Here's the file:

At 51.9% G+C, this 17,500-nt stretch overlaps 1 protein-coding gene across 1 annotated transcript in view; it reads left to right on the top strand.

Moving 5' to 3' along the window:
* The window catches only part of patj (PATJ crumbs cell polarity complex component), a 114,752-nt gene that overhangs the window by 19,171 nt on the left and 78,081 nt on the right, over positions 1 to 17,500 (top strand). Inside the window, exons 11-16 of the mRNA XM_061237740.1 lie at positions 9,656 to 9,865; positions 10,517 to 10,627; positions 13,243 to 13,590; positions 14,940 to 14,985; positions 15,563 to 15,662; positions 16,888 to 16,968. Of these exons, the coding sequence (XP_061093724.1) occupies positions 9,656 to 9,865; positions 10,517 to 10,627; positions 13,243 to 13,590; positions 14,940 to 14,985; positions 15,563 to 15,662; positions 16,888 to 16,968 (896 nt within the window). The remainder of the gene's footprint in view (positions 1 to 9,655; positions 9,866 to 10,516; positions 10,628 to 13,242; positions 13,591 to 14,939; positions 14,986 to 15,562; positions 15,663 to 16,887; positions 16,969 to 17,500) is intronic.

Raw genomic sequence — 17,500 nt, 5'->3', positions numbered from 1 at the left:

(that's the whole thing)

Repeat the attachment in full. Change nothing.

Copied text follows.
At 51.9% G+C, this 17,500-nt stretch overlaps 1 protein-coding gene across 1 annotated transcript in view; it reads left to right on the top strand.

Moving 5' to 3' along the window:
* The window catches only part of patj (PATJ crumbs cell polarity complex component), a 114,752-nt gene that overhangs the window by 19,171 nt on the left and 78,081 nt on the right, over positions 1 to 17,500 (top strand). Inside the window, exons 11-16 of the mRNA XM_061237740.1 lie at positions 9,656 to 9,865; positions 10,517 to 10,627; positions 13,243 to 13,590; positions 14,940 to 14,985; positions 15,563 to 15,662; positions 16,888 to 16,968. Of these exons, the coding sequence (XP_061093724.1) occupies positions 9,656 to 9,865; positions 10,517 to 10,627; positions 13,243 to 13,590; positions 14,940 to 14,985; positions 15,563 to 15,662; positions 16,888 to 16,968 (896 nt within the window). The remainder of the gene's footprint in view (positions 1 to 9,655; positions 9,866 to 10,516; positions 10,628 to 13,242; positions 13,591 to 14,939; positions 14,986 to 15,562; positions 15,663 to 16,887; positions 16,969 to 17,500) is intronic.

Raw genomic sequence — 17,500 nt, 5'->3', positions numbered from 1 at the left: